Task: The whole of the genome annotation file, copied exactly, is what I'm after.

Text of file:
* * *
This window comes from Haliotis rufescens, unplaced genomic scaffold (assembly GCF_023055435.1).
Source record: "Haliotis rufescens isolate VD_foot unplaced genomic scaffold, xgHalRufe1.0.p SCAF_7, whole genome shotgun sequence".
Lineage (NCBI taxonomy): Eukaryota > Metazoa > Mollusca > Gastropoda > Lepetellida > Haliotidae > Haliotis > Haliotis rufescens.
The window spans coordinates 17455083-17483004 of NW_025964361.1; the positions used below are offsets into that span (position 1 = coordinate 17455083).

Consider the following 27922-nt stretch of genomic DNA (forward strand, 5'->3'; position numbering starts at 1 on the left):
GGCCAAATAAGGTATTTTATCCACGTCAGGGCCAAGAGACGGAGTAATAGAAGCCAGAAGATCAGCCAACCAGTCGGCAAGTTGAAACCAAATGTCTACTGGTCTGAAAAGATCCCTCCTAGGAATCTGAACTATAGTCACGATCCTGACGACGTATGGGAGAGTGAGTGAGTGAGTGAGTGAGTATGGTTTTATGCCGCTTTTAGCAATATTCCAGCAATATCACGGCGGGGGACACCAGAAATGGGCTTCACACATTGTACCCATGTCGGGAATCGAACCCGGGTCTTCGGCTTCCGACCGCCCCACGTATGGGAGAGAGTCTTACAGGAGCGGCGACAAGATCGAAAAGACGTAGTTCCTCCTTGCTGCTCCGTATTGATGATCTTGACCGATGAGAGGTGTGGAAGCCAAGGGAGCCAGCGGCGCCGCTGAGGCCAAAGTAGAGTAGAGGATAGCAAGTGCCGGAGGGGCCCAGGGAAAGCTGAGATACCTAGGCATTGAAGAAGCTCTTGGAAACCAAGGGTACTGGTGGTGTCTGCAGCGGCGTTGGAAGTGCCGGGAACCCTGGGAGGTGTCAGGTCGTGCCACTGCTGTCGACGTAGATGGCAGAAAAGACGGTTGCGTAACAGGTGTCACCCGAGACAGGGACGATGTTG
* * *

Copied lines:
This window comes from Haliotis rufescens, unplaced genomic scaffold (assembly GCF_023055435.1).
Source record: "Haliotis rufescens isolate VD_foot unplaced genomic scaffold, xgHalRufe1.0.p SCAF_7, whole genome shotgun sequence".
Lineage (NCBI taxonomy): Eukaryota > Metazoa > Mollusca > Gastropoda > Lepetellida > Haliotidae > Haliotis > Haliotis rufescens.
The window spans coordinates 17455083-17483004 of NW_025964361.1; the positions used below are offsets into that span (position 1 = coordinate 17455083).

Consider the following 27922-nt stretch of genomic DNA (forward strand, 5'->3'; position numbering starts at 1 on the left):
GGCCAAATAAGGTATTTTATCCACGTCAGGGCCAAGAGACGGAGTAATAGAAGCCAGAAGATCAGCCAACCAGTCGGCAAGTTGAAACCAAATGTCTACTGGTCTGAAAAGATCCCTCCTAGGAATCTGAACTATAGTCACGATCCTGACGACGTATGGGAGAGTGAGTGAGTGAGTGAGTGAGTATGGTTTTATGCCGCTTTTAGCAATATTCCAGCAATATCACGGCGGGGGACACCAGAAATGGGCTTCACACATTGTACCCATGTCGGGAATCGAACCCGGGTCTTCGGCTTCCGACCGCCCCACGTATGGGAGAGAGTCTTACAGGAGCGGCGACAAGATCGAAAAGACGTAGTTCCTCCTTGCTGCTCCGTATTGATGATCTTGACCGATGAGAGGTGTGGAAGCCAAGGGAGCCAGCGGCGCCGCTGAGGCCAAAGTAGAGTAGAGGATAGCAAGTGCCGGAGGGGCCCAGGGAAAGCTGAGATACCTAGGCATTGAAGAAGCTCTTGGAAACCAAGGGTACTGGTGGTGTCTGCAGCGGCGTTGGAAGTGCCGGGAACCCTGGGAGGTGTCAGGTCGTGCCACTGCTGTCGACGTAGATGGCAGAAAAGACGGTTGCGTAACAGGTGTCACCCGAGACAGGGACGATGTTG